10% of Surveyed Seniors Say They’ll Fund Long-Term Care with Reverse Mortgages

posted by admin on 17.09.2018 in Press Release  | Tagged , , , , , , , , , , , , , , , , , ,  | Leave a comment
A recent survey found that 10% of seniors aging alone plan on using reverse mortgages to pay for long-term care costs — a number that lags behind other sources, but still represents a potential area of opportunity for the industry.

 

The vast majority of respondents — 68% — identified savings and investments as a source of long-termcare funding, followed by “out of pocket” at 47% and long-term care insurance at 33%. Only life insurance had fewer responses, with just 3% of respondents mentioning those products or life settlements.

The survey, sponsored by Seniorcare.com and conducted by University of Connecticut assistant professor Rupal Parekh and aging advocate Carol Marak, revealed a variety of trends among seniors aging alone — defined as those without spouses and material support from friends or family.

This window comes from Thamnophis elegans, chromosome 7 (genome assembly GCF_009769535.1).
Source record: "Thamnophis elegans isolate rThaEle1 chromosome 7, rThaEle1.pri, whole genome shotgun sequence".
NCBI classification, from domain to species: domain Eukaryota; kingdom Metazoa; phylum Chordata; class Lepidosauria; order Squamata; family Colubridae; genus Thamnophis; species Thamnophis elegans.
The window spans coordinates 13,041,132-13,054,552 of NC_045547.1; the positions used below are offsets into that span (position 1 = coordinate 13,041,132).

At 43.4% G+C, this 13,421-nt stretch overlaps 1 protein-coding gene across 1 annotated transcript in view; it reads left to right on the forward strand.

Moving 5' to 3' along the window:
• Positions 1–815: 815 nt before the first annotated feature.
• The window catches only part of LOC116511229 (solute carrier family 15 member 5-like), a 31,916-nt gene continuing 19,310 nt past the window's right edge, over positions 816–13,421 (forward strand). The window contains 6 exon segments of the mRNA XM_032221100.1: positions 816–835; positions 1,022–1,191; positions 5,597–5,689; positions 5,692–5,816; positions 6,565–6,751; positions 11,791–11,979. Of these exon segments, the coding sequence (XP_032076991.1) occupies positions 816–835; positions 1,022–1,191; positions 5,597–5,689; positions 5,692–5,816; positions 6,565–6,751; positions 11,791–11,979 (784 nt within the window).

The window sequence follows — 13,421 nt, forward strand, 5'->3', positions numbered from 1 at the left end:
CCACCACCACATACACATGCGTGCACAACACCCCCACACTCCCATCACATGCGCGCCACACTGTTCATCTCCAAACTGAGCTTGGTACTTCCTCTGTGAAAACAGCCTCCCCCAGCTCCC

Of that group, 26% said they feared losing their homes, while 30% felt only “somewhat” confident in their ability to handle an unexpected expense. A further 16% said they couldn’t weather that financial storm at all, while 14% had “very little” confidence in making it through a surprise outlay.

The breakdown was similar when the surveyors asked whether the seniors felt secure in their financial futures. A full 62% said they were somewhat, very little, or not at all confident, compared with just 12% who were “completely” secure. Furthermore, only 9% said their finances allowed them to enjoy their lives.

There are some major limitations on the study, which took respondents from the Elder Orphan Facebook group. More than 500 members of that cohort responded to the survey, which was also supported by the University of Texas at Arlington, but they didn’t exactly mirror overall U.S. demographics: For instance, 71% had a bachelor’s degree or higher, 98% were women, and 97% identified as Caucasian.

The researchers also noted that the respondents self-identify as “elder orphans,” and by participating in a Facebook group on the subject, show a proactive desire to learn more and share their stories of aging alone.

Article by reversemortgagedaily.com

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